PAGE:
Cabaniss originally bought the Kessler to accommodate his wife's dance studio in 2009, and decided to turn it into a live music space on the days it was unoccupied. He appointed Jeff Liles as artistic director, who at that time was managing the famed Los Angeles club The Roxy.

Liles relates that the building has been reincarnated throughout the eras. Once a movie theatre owned by Gene Autry, it survived a tornado hit in the 1950s, caught fire in the early '60s, operated as a church, an upholstery shop, and then laid empty for 14 years. "When you've got something so elegant and so historical, somebody needs to come along and give it life again," Cabaniss states. "You need to resurrect it, but also make it thrive. Now the Kessler is as good as its neighborhood." 

The venue took seventeen months to rebuild. It had to be gutted and its slanted floor leveled. During its first year, it had no marquee (and no phone), but now proudly flaunts a replica of the original, further adding character to the Kessler's historic surroundings. As Liles says: "The area is militant about keeping buildings the way they are."

Local musicians consider playing the Kessler an honor. Liles ascribes this mostly to the fact that its stage doesn't host many concerts, instead featuring a variety of burlesque and swing dance nights. "Each side of downtown has its own stereo reclamation project," Liles says. "There have been so many amazing artists that have come from Oak Cliff ... Stevie Ray [Vaughan], Edie Brickell. Deep Ellum is more urban, gritty, everything is close to each other. In Oak Cliff it's a nice neighborhood feel, it's casual. People come to the Kessler because it's a very different experience than going to a corporate live music venue."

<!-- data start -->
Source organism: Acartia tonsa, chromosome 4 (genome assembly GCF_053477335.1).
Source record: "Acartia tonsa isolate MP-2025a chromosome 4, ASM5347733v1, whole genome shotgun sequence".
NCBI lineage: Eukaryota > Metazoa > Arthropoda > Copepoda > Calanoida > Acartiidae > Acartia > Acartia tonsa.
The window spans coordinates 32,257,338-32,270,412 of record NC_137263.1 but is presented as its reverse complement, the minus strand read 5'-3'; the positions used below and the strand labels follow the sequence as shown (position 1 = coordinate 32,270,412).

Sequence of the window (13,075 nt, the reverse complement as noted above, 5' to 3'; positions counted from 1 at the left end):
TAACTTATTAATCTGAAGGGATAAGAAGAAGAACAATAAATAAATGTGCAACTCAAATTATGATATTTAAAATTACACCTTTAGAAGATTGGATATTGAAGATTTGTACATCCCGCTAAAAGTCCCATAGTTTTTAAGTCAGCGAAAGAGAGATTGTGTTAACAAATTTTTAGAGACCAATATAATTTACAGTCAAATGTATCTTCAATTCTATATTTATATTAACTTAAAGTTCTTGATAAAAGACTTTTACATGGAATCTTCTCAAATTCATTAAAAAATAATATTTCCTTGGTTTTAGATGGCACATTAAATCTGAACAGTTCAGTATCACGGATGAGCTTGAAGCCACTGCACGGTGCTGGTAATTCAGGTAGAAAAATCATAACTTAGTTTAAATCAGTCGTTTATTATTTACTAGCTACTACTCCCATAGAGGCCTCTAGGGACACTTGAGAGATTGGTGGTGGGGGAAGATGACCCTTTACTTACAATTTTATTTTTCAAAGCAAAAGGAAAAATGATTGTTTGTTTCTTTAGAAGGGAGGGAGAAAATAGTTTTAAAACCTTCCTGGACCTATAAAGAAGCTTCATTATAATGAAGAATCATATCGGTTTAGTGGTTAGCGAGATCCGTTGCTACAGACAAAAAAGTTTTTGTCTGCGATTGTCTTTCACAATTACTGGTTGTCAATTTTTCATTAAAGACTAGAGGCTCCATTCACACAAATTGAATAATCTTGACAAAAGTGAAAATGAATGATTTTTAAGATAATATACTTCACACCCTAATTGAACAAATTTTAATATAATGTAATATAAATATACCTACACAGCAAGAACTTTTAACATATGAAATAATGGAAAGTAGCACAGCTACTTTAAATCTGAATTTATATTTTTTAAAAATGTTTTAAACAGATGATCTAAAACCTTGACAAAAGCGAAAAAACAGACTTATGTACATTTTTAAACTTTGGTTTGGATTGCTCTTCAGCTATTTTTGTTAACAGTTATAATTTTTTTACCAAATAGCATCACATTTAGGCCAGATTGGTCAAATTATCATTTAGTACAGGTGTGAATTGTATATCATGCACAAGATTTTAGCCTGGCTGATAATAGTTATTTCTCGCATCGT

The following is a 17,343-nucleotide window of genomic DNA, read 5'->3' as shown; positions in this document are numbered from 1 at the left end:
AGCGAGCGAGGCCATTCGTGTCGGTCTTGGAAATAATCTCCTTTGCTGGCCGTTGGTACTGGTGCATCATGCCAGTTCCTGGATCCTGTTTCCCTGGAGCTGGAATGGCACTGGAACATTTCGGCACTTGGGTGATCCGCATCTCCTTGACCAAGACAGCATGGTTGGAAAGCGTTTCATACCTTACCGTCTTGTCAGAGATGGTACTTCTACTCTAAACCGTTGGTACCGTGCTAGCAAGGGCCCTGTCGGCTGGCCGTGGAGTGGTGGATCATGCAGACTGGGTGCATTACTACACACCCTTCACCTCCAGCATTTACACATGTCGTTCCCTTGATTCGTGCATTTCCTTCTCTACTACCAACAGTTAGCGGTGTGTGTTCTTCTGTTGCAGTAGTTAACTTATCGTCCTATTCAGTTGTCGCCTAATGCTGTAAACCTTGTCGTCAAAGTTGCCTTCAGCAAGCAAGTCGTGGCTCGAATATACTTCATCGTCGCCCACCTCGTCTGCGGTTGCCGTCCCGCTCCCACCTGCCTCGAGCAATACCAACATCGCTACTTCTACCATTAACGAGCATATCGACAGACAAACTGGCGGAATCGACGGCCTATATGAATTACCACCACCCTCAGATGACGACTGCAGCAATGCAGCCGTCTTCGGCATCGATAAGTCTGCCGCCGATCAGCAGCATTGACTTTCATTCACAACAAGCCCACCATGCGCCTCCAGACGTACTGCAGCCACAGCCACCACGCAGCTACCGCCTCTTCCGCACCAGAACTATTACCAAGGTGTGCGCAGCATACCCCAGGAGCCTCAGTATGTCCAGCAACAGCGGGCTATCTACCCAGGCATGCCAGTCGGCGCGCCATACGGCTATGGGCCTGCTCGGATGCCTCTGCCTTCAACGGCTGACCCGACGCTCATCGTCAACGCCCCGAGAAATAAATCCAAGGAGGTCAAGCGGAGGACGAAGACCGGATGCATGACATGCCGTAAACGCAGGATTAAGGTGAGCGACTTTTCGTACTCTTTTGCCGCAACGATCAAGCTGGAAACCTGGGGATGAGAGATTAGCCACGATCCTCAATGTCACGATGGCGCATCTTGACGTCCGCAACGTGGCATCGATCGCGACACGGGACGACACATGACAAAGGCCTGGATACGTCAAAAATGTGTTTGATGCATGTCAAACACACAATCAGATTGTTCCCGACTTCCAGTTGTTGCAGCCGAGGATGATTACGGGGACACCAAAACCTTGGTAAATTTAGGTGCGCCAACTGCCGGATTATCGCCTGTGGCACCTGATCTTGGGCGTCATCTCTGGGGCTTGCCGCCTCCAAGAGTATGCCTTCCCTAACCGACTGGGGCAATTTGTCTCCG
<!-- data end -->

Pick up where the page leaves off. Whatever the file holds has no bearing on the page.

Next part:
While he doesn't dismiss any genre, Liles' unspoken criteria for booking acts is whether they'd be able to entertain a room in the event that the electricity were to go out in the building. This favors purist artists such as Leon Bridges, Charley Crockett or Jenna Clark. "Someone like Leon wouldn't have any problem strapping on a guitar, sitting down at the foot of the stage and singing a song; neither would Charley," Liles says.